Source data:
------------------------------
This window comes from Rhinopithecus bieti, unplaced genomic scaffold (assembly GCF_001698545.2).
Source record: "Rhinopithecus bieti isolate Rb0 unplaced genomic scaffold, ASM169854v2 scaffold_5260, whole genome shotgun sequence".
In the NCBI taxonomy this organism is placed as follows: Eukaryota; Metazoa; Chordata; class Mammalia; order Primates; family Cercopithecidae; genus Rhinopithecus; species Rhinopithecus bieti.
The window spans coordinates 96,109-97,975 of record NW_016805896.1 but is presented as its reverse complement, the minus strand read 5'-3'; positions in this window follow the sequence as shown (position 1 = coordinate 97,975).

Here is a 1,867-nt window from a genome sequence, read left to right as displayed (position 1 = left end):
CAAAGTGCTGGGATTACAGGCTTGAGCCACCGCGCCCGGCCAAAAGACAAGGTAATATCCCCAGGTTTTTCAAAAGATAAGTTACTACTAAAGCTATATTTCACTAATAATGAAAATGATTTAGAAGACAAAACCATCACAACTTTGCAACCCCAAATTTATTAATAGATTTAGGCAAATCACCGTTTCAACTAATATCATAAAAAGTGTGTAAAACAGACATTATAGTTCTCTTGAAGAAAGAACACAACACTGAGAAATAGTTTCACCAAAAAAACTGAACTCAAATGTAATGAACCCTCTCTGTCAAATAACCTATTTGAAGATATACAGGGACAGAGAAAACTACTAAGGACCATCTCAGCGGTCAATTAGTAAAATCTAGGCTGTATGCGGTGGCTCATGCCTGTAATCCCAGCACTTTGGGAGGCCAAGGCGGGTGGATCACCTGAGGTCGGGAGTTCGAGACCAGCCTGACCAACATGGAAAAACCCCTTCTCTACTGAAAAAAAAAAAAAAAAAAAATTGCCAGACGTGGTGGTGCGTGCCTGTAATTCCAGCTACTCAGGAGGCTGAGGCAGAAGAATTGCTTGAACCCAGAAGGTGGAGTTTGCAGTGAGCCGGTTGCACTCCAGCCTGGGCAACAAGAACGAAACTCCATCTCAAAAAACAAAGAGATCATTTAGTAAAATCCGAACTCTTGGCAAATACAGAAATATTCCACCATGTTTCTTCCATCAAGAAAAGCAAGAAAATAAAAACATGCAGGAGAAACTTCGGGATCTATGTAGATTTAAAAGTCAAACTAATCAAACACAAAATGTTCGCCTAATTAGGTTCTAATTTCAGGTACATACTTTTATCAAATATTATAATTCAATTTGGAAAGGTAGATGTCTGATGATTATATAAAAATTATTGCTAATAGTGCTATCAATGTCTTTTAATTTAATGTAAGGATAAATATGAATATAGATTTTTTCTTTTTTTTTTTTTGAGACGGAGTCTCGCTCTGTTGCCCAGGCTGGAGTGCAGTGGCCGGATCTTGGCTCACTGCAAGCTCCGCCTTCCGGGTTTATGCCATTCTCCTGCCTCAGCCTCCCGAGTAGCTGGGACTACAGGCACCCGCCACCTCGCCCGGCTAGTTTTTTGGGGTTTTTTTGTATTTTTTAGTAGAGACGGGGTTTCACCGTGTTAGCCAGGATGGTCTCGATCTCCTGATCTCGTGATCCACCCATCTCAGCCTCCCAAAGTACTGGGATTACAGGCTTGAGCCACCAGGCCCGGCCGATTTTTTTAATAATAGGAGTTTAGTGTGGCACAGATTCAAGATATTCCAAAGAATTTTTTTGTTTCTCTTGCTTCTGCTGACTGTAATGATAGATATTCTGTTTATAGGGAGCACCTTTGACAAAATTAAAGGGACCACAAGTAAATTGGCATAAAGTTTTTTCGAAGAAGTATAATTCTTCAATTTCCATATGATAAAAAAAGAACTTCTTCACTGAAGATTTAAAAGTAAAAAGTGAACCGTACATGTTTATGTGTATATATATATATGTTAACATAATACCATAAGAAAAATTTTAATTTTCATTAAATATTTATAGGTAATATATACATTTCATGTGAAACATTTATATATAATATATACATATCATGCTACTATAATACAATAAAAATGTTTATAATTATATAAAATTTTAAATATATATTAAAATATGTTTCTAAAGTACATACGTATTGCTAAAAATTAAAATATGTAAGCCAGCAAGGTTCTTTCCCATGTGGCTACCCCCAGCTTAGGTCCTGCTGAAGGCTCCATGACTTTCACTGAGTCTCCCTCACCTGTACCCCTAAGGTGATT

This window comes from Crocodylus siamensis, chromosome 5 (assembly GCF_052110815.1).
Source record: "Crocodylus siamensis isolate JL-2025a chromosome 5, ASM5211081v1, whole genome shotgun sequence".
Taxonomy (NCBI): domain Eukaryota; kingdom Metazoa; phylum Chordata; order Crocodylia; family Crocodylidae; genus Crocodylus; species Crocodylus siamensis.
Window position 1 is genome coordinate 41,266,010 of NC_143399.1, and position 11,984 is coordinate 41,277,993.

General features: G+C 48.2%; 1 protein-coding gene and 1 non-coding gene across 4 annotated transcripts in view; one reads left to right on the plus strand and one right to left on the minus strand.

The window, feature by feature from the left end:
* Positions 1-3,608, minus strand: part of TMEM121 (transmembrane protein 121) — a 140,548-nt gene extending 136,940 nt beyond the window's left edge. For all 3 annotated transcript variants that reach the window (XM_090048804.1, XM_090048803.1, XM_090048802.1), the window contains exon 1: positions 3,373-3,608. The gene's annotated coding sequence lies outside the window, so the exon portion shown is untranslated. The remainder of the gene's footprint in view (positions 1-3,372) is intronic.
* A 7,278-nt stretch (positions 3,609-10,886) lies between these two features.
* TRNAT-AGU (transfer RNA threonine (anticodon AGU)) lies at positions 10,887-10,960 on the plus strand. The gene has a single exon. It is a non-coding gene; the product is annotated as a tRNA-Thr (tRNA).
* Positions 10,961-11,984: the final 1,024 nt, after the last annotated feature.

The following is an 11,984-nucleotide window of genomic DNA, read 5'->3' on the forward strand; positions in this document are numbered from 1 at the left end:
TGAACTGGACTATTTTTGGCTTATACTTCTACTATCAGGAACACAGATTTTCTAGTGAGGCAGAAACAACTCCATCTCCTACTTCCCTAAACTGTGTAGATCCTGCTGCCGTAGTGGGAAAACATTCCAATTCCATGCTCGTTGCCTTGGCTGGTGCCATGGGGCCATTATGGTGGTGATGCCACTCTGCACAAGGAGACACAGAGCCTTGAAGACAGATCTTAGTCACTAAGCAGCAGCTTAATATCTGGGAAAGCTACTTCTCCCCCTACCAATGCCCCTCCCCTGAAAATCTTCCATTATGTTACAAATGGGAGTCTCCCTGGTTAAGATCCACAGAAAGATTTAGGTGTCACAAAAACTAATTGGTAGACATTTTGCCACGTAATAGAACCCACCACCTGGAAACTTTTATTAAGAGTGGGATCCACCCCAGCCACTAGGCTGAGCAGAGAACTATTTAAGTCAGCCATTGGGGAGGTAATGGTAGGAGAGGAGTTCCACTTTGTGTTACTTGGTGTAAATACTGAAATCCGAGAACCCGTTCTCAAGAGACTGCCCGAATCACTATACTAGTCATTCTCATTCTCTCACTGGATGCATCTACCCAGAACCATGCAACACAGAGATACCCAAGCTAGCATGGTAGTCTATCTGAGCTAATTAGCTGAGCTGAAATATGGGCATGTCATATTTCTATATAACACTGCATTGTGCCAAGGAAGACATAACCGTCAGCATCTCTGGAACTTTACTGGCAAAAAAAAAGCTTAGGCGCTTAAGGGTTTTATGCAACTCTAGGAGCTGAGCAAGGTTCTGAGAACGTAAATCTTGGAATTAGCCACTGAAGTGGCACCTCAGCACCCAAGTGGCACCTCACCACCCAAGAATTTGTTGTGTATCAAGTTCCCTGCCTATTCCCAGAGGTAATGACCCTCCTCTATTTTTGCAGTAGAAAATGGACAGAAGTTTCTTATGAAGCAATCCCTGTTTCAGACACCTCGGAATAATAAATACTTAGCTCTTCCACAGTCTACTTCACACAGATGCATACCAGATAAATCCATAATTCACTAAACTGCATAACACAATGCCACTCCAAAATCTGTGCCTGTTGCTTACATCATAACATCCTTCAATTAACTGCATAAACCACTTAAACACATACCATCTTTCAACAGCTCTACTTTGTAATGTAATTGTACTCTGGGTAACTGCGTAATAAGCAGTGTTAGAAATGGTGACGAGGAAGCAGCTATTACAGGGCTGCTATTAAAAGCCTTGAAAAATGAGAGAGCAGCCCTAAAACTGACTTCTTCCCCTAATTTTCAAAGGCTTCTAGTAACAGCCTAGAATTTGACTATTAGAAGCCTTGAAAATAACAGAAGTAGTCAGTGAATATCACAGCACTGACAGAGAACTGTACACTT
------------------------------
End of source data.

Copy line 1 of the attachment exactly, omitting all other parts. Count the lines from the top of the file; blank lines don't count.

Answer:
This window comes from Rhinopithecus bieti, unplaced genomic scaffold (assembly GCF_001698545.2).